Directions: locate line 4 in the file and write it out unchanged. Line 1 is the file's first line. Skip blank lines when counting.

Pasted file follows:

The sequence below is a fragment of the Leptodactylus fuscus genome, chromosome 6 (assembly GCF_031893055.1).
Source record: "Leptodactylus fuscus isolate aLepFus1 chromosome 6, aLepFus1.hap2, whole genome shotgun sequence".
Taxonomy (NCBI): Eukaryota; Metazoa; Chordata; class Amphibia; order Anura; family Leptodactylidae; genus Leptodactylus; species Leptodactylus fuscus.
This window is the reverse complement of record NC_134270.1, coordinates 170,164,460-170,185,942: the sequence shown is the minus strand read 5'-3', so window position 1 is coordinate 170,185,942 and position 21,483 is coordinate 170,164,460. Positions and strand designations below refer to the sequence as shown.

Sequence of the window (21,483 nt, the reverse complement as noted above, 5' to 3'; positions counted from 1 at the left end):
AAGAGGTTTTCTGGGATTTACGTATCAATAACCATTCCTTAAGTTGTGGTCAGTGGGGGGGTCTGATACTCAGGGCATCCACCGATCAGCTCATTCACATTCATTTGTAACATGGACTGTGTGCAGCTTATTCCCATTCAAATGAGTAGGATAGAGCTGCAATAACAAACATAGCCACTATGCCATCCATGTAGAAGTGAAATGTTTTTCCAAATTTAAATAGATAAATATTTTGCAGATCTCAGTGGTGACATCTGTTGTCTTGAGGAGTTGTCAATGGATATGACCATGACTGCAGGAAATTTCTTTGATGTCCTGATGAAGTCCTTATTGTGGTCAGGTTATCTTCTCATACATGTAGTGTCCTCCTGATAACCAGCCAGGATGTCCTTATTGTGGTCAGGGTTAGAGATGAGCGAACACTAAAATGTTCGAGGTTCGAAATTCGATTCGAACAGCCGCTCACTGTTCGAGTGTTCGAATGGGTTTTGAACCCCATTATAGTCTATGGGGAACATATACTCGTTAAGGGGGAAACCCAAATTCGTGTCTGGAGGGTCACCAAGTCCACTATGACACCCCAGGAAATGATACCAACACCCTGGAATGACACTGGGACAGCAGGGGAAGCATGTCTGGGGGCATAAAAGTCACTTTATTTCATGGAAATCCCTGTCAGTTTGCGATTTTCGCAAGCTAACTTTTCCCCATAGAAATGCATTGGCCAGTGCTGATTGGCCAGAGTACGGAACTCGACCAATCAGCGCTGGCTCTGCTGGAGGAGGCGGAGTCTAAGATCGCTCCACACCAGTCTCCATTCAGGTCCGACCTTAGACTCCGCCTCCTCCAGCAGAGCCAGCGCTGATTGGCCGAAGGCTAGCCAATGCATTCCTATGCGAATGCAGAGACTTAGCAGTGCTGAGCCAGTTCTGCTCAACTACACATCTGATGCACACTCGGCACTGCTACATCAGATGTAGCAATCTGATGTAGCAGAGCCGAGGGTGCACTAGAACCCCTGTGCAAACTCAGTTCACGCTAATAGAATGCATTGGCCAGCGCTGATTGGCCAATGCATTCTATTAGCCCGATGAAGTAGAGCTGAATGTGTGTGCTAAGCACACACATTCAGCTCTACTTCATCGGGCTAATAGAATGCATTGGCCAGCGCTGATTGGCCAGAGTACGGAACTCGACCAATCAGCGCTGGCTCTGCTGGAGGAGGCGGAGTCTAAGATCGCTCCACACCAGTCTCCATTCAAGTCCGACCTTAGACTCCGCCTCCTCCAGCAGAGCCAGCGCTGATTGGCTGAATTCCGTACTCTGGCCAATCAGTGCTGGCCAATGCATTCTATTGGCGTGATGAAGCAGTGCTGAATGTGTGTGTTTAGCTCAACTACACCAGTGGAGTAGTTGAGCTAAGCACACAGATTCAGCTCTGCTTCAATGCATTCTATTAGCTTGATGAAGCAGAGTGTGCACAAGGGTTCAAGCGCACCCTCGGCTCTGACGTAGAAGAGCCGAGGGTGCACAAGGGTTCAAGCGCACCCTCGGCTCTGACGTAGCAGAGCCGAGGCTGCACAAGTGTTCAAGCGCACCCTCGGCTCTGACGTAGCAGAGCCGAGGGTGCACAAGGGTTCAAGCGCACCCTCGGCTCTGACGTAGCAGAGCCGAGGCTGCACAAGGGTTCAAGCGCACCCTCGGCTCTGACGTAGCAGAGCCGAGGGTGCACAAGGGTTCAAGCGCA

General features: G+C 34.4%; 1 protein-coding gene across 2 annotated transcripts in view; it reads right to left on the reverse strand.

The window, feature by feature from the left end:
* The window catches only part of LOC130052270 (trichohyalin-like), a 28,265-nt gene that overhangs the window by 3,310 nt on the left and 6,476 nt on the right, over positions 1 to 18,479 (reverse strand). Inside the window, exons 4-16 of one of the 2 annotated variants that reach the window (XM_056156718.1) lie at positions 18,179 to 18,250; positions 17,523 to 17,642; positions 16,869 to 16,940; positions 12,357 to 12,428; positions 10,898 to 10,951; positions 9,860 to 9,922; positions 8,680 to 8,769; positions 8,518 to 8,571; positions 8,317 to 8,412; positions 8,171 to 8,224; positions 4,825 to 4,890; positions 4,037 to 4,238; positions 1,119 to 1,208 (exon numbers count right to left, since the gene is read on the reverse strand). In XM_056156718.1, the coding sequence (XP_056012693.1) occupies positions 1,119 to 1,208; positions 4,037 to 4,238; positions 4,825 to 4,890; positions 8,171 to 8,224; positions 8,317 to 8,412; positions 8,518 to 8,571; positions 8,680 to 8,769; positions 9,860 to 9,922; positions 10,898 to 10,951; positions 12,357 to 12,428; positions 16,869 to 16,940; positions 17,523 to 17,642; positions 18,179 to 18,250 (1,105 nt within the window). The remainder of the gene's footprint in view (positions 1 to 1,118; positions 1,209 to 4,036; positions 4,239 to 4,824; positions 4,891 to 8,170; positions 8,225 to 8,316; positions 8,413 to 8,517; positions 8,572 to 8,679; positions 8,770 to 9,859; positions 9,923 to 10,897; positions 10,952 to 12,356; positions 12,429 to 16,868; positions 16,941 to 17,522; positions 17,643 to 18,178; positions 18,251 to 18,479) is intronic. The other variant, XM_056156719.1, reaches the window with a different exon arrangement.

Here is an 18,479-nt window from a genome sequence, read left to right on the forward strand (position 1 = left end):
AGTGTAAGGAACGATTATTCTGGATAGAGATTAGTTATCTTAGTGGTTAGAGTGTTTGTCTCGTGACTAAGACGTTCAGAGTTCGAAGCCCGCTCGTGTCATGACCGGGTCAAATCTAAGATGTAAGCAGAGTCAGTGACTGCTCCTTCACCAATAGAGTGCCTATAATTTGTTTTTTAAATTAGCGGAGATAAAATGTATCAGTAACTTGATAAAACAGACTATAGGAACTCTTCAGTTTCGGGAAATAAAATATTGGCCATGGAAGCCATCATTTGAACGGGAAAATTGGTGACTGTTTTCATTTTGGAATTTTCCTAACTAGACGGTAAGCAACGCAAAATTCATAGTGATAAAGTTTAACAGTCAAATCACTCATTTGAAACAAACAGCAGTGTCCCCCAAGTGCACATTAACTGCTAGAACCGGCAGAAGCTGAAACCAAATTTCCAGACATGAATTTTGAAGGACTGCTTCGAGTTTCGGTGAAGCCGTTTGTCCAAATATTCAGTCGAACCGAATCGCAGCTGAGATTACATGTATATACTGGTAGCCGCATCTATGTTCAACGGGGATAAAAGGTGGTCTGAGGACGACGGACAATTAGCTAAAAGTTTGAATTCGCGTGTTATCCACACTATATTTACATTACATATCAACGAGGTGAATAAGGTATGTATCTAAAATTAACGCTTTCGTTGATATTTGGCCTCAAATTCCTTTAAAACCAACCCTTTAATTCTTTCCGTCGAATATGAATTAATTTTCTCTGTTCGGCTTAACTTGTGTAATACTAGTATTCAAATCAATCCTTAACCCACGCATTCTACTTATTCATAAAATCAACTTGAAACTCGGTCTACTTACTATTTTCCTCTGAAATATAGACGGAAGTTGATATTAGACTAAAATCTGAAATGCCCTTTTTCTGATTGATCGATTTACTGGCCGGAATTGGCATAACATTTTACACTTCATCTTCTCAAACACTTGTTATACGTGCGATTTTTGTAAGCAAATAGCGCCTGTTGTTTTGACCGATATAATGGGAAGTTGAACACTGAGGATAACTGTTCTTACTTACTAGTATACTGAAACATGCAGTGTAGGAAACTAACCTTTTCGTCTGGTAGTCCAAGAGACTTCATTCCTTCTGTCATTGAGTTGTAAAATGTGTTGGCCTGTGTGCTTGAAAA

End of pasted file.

This window is the reverse complement of record NC_134270.1, coordinates 170,164,460-170,185,942: the sequence shown is the minus strand read 5'-3', so window position 1 is coordinate 170,185,942 and position 21,483 is coordinate 170,164,460. Positions and strand designations below refer to the sequence as shown.